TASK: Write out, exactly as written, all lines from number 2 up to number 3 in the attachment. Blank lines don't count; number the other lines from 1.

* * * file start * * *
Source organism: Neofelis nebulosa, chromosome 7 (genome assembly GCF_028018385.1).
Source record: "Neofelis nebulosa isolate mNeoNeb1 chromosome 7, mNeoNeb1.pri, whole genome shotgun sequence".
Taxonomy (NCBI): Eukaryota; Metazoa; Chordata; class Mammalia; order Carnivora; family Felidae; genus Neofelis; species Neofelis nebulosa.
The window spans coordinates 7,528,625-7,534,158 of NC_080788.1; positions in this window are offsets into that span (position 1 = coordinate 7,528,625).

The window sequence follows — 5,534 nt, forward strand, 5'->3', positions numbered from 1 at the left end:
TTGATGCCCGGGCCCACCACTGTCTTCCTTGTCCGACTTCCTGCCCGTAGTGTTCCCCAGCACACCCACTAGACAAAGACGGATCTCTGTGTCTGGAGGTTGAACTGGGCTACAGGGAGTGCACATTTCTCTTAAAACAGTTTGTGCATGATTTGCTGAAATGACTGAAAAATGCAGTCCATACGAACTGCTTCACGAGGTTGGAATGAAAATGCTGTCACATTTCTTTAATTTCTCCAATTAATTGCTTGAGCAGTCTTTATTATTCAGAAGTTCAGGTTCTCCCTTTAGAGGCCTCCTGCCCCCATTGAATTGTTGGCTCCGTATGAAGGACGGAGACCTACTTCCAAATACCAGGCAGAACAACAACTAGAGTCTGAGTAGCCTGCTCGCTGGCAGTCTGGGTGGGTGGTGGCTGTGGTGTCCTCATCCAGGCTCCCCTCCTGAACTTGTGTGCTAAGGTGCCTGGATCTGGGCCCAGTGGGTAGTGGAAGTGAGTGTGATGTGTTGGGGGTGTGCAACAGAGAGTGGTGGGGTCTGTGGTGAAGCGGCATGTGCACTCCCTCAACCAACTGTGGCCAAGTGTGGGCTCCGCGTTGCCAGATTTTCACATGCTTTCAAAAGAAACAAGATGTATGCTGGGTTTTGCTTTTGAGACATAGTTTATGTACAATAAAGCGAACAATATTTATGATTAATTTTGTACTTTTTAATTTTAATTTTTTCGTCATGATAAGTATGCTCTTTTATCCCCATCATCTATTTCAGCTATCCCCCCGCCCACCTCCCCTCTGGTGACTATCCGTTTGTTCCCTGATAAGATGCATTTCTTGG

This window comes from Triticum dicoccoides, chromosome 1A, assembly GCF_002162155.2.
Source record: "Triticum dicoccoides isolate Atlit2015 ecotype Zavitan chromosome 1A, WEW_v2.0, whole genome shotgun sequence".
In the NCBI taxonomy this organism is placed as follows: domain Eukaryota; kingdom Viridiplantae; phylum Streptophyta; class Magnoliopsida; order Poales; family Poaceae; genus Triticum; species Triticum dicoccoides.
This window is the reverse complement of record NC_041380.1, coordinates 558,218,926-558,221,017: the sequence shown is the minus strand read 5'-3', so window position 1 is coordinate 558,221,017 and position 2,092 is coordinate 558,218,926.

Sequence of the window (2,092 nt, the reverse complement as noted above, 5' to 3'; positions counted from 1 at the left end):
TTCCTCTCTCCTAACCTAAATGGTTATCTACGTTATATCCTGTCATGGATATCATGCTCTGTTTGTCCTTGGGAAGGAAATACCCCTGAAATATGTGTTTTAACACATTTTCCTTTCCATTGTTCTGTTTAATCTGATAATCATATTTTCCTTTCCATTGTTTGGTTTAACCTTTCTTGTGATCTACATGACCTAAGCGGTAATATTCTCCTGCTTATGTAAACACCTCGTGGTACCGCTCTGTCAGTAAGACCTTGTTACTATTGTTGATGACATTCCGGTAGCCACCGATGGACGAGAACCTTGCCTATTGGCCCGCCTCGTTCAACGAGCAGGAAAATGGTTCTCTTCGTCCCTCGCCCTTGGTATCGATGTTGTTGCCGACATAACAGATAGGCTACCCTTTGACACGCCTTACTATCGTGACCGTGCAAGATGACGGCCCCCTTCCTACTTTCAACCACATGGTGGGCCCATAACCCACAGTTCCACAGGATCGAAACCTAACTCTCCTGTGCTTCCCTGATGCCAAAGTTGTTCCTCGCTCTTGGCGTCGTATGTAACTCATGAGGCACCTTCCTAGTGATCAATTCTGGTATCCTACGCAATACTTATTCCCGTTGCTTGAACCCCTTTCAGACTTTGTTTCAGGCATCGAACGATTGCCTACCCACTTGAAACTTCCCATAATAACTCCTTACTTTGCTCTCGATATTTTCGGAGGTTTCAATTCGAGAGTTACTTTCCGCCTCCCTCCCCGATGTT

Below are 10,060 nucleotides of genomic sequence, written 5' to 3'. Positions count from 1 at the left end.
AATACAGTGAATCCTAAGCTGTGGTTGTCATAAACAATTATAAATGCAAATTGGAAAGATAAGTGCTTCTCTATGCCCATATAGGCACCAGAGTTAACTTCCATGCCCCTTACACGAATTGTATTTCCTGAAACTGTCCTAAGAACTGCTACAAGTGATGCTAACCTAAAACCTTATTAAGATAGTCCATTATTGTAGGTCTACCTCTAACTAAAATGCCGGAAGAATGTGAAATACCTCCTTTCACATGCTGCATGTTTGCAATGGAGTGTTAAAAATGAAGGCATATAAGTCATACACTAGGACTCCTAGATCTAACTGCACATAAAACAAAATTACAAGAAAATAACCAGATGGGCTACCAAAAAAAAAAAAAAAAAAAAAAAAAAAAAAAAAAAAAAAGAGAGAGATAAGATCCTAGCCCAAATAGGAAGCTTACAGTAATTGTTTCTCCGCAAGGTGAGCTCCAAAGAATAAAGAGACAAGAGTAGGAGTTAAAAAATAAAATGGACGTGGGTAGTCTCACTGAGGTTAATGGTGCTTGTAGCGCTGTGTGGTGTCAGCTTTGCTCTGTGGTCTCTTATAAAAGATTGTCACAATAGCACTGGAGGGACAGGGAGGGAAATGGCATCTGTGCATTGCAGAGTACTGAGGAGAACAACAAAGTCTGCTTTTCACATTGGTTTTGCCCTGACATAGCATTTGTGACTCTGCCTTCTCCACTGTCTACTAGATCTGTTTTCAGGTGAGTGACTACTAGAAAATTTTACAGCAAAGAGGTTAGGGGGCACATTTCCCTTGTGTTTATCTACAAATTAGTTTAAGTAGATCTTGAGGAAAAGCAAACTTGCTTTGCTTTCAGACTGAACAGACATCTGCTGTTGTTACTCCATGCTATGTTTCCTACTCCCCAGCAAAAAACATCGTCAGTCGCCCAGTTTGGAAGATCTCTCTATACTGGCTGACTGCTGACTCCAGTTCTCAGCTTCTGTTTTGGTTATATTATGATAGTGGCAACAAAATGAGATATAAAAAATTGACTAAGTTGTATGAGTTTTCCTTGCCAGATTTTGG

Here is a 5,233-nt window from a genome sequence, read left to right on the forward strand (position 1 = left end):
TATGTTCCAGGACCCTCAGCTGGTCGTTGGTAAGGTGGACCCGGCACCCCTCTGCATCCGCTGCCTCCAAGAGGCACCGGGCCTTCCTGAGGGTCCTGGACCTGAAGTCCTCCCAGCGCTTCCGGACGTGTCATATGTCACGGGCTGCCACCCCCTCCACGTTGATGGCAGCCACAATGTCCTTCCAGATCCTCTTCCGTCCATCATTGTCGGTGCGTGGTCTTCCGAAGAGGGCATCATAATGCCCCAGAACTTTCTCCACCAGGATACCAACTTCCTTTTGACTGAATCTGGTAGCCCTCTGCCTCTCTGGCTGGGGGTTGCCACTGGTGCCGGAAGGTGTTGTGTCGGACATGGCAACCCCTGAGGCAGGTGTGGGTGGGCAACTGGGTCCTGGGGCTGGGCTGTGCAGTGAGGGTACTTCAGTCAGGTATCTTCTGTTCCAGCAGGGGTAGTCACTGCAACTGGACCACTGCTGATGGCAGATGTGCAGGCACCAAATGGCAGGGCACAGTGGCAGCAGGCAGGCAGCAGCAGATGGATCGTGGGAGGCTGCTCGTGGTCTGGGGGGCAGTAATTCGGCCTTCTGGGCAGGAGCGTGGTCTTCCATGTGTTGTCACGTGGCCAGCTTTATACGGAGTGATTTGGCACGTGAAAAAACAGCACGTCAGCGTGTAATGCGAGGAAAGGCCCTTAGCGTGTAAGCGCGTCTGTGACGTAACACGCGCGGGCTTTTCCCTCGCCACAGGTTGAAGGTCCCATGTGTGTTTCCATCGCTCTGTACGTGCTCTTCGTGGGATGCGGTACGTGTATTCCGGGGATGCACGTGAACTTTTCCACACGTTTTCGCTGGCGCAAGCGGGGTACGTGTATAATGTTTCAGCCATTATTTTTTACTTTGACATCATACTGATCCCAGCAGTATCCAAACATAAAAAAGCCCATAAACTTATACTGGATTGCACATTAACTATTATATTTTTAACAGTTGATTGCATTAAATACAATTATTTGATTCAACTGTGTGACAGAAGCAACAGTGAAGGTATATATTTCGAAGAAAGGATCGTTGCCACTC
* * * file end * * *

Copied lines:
Source record: "Neofelis nebulosa isolate mNeoNeb1 chromosome 7, mNeoNeb1.pri, whole genome shotgun sequence".
Taxonomy (NCBI): Eukaryota; Metazoa; Chordata; class Mammalia; order Carnivora; family Felidae; genus Neofelis; species Neofelis nebulosa.